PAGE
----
4. PGT-A (screening for aneuploidies)

Under the legislation, PGT-A may be used to screen embryos for impaired developmental capacity prior to implantation. Depending on the circumstances, and with an adequate number of embryos, PGT-A can permit more rapid achievement of pregnancy and a reduced miscarriage rate. By shortening the treatment time, PGT-A can alleviate physical burdens for the woman and psychological and financial burdens for the couple. Overall, however, IVF with PGT-A is not associated with a higher birth rate than IVF without PGT-A.

PGT-A is not indicated for every couple using IVF; rather, the indication depends, inter alia, on the medical history, the woman’s age and the number of oocytes or embryos. During counselling, it should be pointed out that, after the performance of PGT-A, it is possible that no viable embryos free of abnormalities will be available.

Given the rapid changes in technology and the state of scientific knowledge, physicians are advised to inform themselves regularly about the latest developments. In the definition of Good Clinical Practice, a key role is played by the professional societies and their working groups. In establishing the indication for PGT-A, the attending physician may also find it appropriate to seek the advice of a PGT board so as to obtain the views of additional specialists – not least also in cases where the ideas of the couple differ from the assessment of the professional responsible for treatment.

PGT-A can also be performed in addition to PGT-M/PGT-SR. Couples pursuing PGT-M/PGT-SR on account of a genetic disease should be made aware of the diagnostic option of detecting a chromosomal abnormality which impairs the developmental capacity of the embryo. It should be determined in advance whether or not the couple wish to avail themselves of this option. The couple are to be informed of their right not to know.

5. Ranking and selection of embryos

In PGT-M/PGT-SR, the selection criterion is the known familial genetic abnormality. PGT-A can exclude embryos with a reduced capacity for development. If, after genetic testing has been performed, more than one embryo not meeting any exclusion criteria is available, it must be decided which embryo is to be transferred to the uterus. This requires embryo ranking. As well as morphological criteria, the question arises whether surplus information (see below) may or should be taken into account for this decision.

Ranking poses an ethical challenge and should be discussed with the couple prior to PGT, so that the procedure can be individually determined. After ranking, it needs to be decided which embryos should continue to be stored and which, in view of the test results, should be directly destroyed. Decisions on destruction and storage are made by the couple.

Particularly careful assessment is required in cases where none of the embryos produced are free of abnormalities and the couple wish to have an embryo with an impairment transferred.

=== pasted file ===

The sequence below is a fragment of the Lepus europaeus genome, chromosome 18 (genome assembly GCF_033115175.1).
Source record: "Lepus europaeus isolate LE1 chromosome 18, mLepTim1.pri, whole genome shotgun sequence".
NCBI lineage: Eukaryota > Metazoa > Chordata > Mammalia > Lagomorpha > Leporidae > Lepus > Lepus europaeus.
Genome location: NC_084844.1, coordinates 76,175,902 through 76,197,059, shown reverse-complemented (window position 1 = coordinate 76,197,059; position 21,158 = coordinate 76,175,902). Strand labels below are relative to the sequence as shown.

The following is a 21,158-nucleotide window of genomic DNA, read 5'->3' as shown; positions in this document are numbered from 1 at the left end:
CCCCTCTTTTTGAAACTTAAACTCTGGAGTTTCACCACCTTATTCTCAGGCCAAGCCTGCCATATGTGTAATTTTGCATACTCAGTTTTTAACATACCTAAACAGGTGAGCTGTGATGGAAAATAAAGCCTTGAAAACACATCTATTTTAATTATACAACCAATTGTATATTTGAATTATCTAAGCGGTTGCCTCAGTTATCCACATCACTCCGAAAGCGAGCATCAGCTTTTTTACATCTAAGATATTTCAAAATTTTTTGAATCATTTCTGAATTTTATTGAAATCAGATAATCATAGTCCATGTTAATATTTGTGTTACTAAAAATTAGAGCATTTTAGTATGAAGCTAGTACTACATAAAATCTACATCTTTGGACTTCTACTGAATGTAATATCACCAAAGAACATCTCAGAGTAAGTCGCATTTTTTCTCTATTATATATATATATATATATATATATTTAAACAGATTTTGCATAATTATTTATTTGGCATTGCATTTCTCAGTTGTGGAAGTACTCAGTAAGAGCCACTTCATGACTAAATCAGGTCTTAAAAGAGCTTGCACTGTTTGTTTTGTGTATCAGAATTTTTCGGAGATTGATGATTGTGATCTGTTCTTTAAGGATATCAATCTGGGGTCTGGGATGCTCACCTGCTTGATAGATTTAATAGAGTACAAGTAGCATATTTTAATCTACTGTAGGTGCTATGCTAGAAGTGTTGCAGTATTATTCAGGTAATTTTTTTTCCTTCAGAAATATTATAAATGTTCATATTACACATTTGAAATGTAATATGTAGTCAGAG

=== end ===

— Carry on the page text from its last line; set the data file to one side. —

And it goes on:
In order to avoid divergent evaluations and conflict situations as far as possible, the various possible eventualities should be discussed before the start of treatment, and a procedure should be defined which is acceptable to the physician and the couple.

6. Management of surplus information

When PGT is performed, surplus information may be generated, i.e. results of a genetic test which are not required for the purpose thereof. The generation of surplus information is to be avoided as far as possible.4 In general, surplus information can be divided into the following categories:

  1. sex of the embryo,
  2. carrier status of the embryo (recessively inherited disorders),
  3. health-related abnormalities which a) meet the legally specified criteria for indication of PGT – serious hereditary disease manifested before the age of 50, for which no effective and appropriate treatment is available and/or impaired developmental capacity of the embryo (for example, using PGT-M, an embryo is identified without the target mutation, but with an autosomal monosomy), b) do not meet the legally specified criteria for indication of PGT.

For the management of surplus information, the SAMS recommends the following procedure: before PGT is performed, the couple are to be informed that surplus information may be generated. Such information can influence decisions as to which embryos are excluded, transferred or stored. It should be discussed that there is also a right not to know, and that additional information may increase the complexity of decision-making and does not automatically lead to greater decision-making freedom. This applies, for example, to information whose relevance for health cannot be unequivocally interpreted, or to statements of probability. Surplus information can give rise to uncertainties or ethical conflicts and affect the child’s right to an “open future”.

The decision to pass on surplus information from laboratory tests to the attending physician or the couple, thus allowing it to be taken into account in selection decisions, should be guided by the health relevance of the information. This leads to the following recommendations:

It is recommended that written agreements be concluded with the couple on the one hand, and laboratories on the other, to the effect that surplus information in categories 1 (sex), 2 (carrier status) and 3b (genetic characteristics neither indicating a serious hereditary disease nor impairing the developmental capacity of the embryo) will not be disclosed to the attending physician or the couple.